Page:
This review focuses on body composition in two aspects: 1) effect of exercise conditioning on body composition in the pediatric population, and 2) methodology of measuring body composition with special emphasis on problems of assessment in the growing and developing individual. Childhood obesity is an important health problem in most developed countries. While the etiology of the problem is not well understood, over 95% of individual cases can be related to an imbalance of energy intake and expenditure. Exercise represents a significant modality in the treatment of childhood obesity, since by increasing energy expenditure, not only can fat be reduced but a fat-free body (FFB) can be maintained. However, assessment of change in fat and FFB as a consequence of exercise conditioning and/or other factors is somewhat problematic because basic methodological assumptions concerning stability of the FFB are violated during the growth and developmental processes. Specifically, there is evidence that the water and mineral contents of the FFB are not constant as the child matures. A detailed discussion of these methodological problems with respect to densitometry, hydrometry, potassium-40 spectroscopy and anthropometry is presented in this review.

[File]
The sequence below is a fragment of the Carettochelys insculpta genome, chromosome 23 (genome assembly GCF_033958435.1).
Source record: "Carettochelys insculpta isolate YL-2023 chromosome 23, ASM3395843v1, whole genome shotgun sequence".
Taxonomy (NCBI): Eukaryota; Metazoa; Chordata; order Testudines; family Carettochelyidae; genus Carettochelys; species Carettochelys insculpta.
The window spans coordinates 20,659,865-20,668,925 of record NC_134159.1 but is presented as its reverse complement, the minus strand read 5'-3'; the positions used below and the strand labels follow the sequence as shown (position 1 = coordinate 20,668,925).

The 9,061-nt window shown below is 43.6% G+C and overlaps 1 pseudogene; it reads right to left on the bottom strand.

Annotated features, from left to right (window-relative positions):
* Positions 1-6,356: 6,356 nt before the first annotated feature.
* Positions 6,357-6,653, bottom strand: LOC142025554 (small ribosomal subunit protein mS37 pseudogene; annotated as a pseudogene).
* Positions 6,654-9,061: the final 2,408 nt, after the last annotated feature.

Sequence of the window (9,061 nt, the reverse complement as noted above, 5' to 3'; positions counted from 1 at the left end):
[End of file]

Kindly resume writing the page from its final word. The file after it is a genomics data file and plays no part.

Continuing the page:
|Number of pages
|Scandinavian Journal of Sports Sciences
|Published - 1985
ASJC Scopus subject areas
- Public Health, Environmental and Occupational Health